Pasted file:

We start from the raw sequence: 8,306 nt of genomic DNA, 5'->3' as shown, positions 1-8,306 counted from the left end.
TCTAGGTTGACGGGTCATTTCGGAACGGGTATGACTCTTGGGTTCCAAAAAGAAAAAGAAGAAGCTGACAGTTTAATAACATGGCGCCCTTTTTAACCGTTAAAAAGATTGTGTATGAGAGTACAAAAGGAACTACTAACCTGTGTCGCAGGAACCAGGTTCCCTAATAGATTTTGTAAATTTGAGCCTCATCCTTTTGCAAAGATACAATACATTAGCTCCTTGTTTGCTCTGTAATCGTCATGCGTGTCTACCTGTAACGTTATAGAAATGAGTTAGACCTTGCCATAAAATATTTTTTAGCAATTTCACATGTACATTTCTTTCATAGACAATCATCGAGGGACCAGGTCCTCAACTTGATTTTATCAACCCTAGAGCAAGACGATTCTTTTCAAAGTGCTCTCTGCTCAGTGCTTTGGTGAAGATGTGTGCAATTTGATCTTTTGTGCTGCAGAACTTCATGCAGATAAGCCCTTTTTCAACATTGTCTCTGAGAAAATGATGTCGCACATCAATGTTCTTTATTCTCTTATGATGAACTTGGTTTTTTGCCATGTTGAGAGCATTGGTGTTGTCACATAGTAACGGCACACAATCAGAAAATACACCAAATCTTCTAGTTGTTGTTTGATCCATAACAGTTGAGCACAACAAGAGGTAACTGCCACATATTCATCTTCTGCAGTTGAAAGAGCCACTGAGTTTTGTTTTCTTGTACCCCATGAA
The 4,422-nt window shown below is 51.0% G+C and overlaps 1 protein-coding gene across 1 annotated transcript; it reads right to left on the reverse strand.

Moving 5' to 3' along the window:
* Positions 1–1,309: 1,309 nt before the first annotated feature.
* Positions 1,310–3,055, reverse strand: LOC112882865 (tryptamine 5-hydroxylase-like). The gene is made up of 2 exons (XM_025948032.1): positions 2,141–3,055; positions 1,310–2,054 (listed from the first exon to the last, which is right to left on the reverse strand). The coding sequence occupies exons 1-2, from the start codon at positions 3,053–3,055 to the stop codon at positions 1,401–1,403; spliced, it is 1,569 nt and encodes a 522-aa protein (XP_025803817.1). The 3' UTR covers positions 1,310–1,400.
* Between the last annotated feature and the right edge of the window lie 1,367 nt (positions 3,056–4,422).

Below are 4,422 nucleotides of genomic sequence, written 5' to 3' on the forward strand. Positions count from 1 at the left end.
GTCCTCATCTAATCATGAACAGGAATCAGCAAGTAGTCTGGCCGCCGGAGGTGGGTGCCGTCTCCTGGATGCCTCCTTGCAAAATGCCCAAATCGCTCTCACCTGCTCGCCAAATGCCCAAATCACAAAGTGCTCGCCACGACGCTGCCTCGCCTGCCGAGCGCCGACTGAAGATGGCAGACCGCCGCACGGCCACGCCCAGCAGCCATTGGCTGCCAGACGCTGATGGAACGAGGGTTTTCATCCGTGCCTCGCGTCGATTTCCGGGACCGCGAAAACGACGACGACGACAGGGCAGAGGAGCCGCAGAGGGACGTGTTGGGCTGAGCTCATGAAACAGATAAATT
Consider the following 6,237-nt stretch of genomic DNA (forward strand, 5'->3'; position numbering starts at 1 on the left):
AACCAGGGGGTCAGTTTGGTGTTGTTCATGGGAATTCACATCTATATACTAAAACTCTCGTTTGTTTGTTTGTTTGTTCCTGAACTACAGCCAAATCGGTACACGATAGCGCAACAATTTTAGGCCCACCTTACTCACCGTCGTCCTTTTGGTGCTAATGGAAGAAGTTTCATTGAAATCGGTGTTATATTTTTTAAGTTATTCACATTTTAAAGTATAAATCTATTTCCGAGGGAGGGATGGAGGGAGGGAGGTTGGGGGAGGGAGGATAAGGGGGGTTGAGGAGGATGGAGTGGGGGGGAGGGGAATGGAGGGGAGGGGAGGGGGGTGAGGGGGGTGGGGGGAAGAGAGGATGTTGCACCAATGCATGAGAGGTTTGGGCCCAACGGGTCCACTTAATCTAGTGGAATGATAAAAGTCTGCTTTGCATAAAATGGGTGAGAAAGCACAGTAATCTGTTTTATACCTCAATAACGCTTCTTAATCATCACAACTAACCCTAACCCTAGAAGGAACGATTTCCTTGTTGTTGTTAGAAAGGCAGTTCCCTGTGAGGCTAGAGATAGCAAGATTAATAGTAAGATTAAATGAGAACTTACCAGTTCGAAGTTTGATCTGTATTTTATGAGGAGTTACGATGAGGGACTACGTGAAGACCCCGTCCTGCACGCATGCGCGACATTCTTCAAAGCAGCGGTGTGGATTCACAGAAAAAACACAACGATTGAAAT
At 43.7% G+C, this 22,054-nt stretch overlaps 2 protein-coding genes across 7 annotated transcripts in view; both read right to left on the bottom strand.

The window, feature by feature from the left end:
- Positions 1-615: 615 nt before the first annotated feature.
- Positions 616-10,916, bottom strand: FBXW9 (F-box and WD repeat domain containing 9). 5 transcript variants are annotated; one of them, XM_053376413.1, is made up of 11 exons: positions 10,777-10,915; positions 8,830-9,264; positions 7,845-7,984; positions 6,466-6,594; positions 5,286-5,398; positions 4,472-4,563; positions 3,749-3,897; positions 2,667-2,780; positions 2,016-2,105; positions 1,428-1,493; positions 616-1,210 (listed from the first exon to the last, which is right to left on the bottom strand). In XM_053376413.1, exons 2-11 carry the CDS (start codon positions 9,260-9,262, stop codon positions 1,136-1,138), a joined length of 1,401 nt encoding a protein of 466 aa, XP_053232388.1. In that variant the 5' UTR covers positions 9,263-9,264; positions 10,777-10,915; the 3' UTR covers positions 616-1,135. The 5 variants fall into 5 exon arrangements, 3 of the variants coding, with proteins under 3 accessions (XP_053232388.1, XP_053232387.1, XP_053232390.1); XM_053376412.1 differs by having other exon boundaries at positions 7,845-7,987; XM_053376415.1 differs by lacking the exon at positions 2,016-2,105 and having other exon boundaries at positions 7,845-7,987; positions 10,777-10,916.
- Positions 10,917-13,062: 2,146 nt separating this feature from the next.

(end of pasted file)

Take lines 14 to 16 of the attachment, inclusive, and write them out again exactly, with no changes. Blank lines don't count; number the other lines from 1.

- Positions 1-615: 615 nt before the first annotated feature.
- Positions 616-10,916, bottom strand: FBXW9 (F-box and WD repeat domain containing 9). 5 transcript variants are annotated; one of them, XM_053376413.1, is made up of 11 exons: positions 10,777-10,915; positions 8,830-9,264; positions 7,845-7,984; positions 6,466-6,594; positions 5,286-5,398; positions 4,472-4,563; positions 3,749-3,897; positions 2,667-2,780; positions 2,016-2,105; positions 1,428-1,493; positions 616-1,210 (listed from the first exon to the last, which is right to left on the bottom strand). In XM_053376413.1, exons 2-11 carry the CDS (start codon positions 9,260-9,262, stop codon positions 1,136-1,138), a joined length of 1,401 nt encoding a protein of 466 aa, XP_053232388.1. In that variant the 5' UTR covers positions 9,263-9,264; positions 10,777-10,915; the 3' UTR covers positions 616-1,135. The 5 variants fall into 5 exon arrangements, 3 of the variants coding, with proteins under 3 accessions (XP_053232388.1, XP_053232387.1, XP_053232390.1); XM_053376412.1 differs by having other exon boundaries at positions 7,845-7,987; XM_053376415.1 differs by lacking the exon at positions 2,016-2,105 and having other exon boundaries at positions 7,845-7,987; positions 10,777-10,916.
- Positions 10,917-13,062: 2,146 nt separating this feature from the next.